Notes from the ongoing 43rd International Film Festival of India at Goa

“Life of Pea,” a young man confidently read out the name of the opening film while standing in the long queue on Day One in response to his friend’s query.

It was an unusual crowd that had gathered at the International Film Festival of India (IFFI) to watch Ang Lee’s much-awaited adaptation of Yann Martel’s award-winning book Life of Pi.

Unfortunately, the venue Kala Academy despite a seating capacity of 954 had what seemed like a home theatre for a screen. Considering the festival was playing a 3D film, it didn’t seem to be the best equipped theatre either. Not all those who were waiting made it inside and those who made it late, had to settle for seats that didn’t really make for ideal 3D viewing.

IFFI’s only serious rival, the Mumbai Film Festival, last month shifted to a swanky 1,100 seater auditorium that ensured that everyone who queued up always got a seat.

While it is good that these two festivals are trying to do better than the other, it is rather disappointing that India’s biggest State-run film festival didn’t make sure the opening film played at all its venues, especially after lining up a film of a much higher profile than Silver Linings Playbook that opened the Mumbai Film Festival!

* * *

It was another mad race for tickets to watch Kim Ki Duk’s Pieta (Day 2) that won the Golden Lion at Venice. The big bonus for many was the presence of the auteur himself who was happy to entertain questions with his usual poetic flair at the end of his brilliantly dark and gritty unconventional revenge tale that hits you with its brutally disturbing images. Pieta has many elements we have come to associate with Kim Ki Duk since his debut film Crocodile. His protagonist is once again the scum of the world, an immensely despicable character seeking redemption for his sins and there’s the strong suffering heroine to put him in his place. This gripping film with animal cruelty and extreme violence left many flinching in their seat.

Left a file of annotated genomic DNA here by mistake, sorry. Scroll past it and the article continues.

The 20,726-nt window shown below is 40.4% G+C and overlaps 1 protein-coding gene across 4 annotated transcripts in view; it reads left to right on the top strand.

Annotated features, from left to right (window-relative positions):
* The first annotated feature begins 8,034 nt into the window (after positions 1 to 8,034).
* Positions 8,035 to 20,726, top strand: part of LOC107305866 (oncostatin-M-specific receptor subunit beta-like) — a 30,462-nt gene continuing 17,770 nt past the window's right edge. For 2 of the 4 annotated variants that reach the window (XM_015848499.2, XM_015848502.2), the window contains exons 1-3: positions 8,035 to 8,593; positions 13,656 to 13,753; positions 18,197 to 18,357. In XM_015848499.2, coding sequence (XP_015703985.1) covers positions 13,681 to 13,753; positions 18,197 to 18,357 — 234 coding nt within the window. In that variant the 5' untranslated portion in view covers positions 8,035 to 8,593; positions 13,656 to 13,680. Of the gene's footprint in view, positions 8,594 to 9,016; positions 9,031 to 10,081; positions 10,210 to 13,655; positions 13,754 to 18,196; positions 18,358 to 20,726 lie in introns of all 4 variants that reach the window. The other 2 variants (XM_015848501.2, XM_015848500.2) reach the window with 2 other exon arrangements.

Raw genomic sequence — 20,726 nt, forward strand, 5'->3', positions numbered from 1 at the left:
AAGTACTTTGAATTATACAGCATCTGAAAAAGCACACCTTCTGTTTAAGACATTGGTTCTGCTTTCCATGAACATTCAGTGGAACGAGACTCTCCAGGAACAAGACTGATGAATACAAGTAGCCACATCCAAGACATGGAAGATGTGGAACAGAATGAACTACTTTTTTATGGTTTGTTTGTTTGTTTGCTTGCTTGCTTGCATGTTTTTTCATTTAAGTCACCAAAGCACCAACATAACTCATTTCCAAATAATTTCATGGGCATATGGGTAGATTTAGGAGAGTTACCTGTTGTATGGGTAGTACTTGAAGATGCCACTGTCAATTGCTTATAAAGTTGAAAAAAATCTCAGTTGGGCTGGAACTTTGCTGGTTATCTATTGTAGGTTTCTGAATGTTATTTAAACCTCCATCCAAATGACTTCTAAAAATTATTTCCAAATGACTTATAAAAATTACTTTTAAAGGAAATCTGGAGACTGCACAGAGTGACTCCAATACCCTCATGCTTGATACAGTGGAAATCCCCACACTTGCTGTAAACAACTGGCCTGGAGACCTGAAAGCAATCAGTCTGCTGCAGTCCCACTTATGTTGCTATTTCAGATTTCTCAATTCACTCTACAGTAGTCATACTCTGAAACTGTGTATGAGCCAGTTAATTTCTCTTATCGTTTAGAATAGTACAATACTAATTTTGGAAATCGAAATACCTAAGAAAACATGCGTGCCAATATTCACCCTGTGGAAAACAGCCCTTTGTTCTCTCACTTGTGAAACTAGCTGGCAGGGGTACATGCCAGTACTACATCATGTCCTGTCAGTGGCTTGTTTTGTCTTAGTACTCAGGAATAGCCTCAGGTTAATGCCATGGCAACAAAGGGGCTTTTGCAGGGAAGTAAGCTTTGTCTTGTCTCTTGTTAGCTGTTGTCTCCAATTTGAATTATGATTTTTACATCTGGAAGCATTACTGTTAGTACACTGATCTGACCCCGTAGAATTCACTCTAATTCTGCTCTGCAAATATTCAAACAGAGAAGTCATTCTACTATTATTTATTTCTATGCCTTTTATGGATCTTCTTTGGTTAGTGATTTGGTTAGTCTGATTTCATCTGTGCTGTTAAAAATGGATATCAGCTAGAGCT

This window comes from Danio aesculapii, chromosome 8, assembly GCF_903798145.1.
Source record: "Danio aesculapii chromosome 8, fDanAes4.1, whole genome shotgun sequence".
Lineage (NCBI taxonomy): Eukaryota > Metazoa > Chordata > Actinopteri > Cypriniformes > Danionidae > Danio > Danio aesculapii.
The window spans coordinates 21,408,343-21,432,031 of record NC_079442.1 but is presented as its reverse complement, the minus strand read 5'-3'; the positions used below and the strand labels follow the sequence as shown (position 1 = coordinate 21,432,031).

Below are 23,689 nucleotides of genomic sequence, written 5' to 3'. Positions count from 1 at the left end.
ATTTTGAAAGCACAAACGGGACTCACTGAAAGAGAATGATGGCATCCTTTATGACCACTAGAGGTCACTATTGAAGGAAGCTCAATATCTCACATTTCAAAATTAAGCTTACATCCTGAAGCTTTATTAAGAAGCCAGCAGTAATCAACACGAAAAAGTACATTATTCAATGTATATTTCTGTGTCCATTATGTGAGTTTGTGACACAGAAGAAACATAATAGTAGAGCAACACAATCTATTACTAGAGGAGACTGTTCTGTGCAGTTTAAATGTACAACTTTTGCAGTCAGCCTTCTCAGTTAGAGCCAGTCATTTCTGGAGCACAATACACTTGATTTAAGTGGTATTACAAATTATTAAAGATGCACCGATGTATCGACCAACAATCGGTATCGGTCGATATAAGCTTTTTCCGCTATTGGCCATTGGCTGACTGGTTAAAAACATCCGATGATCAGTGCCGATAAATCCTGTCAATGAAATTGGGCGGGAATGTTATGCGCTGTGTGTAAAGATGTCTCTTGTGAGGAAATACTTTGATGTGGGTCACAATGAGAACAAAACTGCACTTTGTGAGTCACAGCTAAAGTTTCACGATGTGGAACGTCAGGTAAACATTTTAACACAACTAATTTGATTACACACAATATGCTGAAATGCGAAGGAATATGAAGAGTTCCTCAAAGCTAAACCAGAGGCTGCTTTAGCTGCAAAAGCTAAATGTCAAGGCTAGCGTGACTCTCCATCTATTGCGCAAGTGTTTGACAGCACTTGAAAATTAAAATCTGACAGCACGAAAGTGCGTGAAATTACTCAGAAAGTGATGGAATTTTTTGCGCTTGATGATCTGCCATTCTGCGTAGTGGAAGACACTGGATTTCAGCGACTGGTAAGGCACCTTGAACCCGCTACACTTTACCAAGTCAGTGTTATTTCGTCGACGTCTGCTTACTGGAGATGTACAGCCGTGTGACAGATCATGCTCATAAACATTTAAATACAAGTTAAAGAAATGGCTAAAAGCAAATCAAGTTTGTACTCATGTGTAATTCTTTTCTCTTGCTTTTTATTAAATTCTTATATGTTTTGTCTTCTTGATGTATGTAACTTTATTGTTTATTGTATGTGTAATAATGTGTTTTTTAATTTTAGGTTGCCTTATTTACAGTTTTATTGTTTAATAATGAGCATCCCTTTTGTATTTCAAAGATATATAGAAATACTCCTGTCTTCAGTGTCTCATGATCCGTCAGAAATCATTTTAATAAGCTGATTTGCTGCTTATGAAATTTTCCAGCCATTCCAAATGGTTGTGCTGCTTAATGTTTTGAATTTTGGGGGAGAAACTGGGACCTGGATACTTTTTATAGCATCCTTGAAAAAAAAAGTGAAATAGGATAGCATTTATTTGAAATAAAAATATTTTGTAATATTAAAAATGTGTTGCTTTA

After being asked over half-a-dozen irrelevant questions through his interpreter, most of them basic clarifications on the fairly self-explanatory narrative, Kim Ki Duk diplomatically said it was a very different kind of Q&A compared to the other festivals he had been to. The South Korean filmmaker sprung a surprise by singing ‘Arirang’ (the lullaby his previous documentary film was based on) for the audience. Pieta, he said earlier, explores that bittersweet theme of ‘Arirang’ further — of life’s duality — the sweet and the sour.

It was a treat for fans of the filmmaker since IFFI had also lined up a retrospective of four other films of Kim Ki Duk — Breath, Time, The Bow and Spring, Summer, Fall, Winter.

* * *

Everyday, that played on Day 3, was an experimental film from Michael Winterbottom who had shot the film over a span of five years with the same actors for two weeks a year, just to document aging of children during a separation.

Nothing dramatic happens till the very end as we just watch a family of five (the mother and her four children) deal with the pangs of being away from the man of the house who is spending his time in prison. Winterbottom, as evident from the title wanted to keep it real, like a slice of everyday life. But the routine and the mundane content put many to sleep.

Everyday is the longest 90-minute film. You fall asleep, wake up and see that nothing has happened except that the children look a year older, every few scenes. By the end, you feel you’ve aged five years along with them. Winterbottom told us later that initially he was just going to cast the youngest of the siblings, Shaun Kirk, but changed his mind when he saw that this young actor was most comfortable with his siblings. To keep it realistic, Winterbottom cast all four kids as brothers and sisters to make it look more like a documentary. Though he has extracted natural performances from the cast, especially the children, we were tempted to ask: To see kids age through a story, why not just rent out Harry Potter films and watch them back to back?

* * *

Lucy Mulloy’s sensuous Cuban film Una Noche, turned out to be among the best of the films screened at the fest. With its strikingly bright and saturated frames, this is a film that will make you fall in love with Cuba and dread it too. As we follow the lives of three young people who want to escape from Cuba by sea by building a contraption using car tubes, wood from coffins and an engine, there’s never a dull moment in this fast-paced thriller that is simultaneously dark and funny.

Like Life of Pi, the latter half of this film features the three central characters, adrift at sea. With no tiger or camera-friendly sea creatures, Lucy crafts quite a riveting political film that also explores sexuality, morality and homophobia.

* * *

Pink, directed by Jeon Soo Il sounded like an interesting film to catch on Day 4. And what a tiring watch it turned out to be despite being darkly quirky and morbidly eccentric.

The film packs quite a few shots of unwarranted graphic nudity from the very first frame. Bizarre and hard hitting the slow long takes and deadpan expressions from the actors make it less engaging and sometimes unintentionally funny.